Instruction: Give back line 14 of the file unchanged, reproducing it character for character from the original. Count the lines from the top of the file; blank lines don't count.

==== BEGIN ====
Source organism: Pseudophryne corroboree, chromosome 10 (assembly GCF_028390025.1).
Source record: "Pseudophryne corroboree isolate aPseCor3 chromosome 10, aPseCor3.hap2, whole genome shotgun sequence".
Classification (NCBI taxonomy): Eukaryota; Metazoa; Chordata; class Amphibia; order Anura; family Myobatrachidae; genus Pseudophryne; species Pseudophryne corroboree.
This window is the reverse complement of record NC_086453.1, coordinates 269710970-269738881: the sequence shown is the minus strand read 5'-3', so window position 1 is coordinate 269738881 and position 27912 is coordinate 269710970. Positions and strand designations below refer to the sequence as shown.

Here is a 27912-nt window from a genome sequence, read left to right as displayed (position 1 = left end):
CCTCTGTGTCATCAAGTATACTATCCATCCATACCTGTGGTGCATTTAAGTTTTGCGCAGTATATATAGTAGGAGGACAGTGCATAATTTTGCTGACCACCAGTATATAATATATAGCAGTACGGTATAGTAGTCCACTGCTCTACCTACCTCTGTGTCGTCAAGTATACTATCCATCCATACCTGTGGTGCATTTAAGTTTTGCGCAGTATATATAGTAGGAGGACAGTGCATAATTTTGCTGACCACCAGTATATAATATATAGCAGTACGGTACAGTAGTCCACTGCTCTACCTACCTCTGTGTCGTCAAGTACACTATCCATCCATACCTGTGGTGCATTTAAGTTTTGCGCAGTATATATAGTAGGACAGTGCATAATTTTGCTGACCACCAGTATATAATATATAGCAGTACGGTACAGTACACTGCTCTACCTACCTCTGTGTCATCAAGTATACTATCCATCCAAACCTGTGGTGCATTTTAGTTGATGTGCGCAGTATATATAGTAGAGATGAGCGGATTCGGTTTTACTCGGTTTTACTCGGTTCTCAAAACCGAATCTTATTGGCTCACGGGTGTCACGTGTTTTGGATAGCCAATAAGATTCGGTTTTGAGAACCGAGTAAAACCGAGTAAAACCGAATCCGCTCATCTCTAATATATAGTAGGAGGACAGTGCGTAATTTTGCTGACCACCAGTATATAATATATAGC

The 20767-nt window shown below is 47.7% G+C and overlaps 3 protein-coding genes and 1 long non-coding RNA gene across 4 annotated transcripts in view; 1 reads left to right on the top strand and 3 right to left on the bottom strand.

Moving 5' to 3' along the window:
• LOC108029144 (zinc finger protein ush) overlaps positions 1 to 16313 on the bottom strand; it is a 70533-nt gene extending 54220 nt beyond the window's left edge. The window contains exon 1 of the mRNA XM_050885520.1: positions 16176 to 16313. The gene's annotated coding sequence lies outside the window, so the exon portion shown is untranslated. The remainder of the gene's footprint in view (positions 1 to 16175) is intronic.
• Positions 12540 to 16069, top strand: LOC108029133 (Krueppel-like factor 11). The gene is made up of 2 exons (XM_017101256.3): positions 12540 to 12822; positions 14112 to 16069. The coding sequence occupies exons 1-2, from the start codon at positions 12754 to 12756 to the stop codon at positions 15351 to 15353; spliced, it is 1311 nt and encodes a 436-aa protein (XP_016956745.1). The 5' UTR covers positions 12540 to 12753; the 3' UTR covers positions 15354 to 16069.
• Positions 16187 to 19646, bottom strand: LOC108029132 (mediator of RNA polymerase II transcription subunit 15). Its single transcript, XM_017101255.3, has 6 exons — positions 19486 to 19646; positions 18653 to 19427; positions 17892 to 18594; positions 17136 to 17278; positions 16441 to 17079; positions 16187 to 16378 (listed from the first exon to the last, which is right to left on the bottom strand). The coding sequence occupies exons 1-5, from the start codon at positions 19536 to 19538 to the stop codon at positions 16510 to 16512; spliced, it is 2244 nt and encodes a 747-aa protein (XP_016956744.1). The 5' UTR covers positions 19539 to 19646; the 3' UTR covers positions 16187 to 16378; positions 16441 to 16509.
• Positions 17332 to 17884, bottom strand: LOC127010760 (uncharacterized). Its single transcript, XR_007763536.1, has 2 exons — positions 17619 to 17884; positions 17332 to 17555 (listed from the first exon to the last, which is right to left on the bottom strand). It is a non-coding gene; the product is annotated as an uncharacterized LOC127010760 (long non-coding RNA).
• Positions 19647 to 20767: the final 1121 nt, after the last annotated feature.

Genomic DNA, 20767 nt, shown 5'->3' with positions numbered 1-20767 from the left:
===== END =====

Genomic DNA, 20767 nt, shown 5'->3' with positions numbered 1-20767 from the left: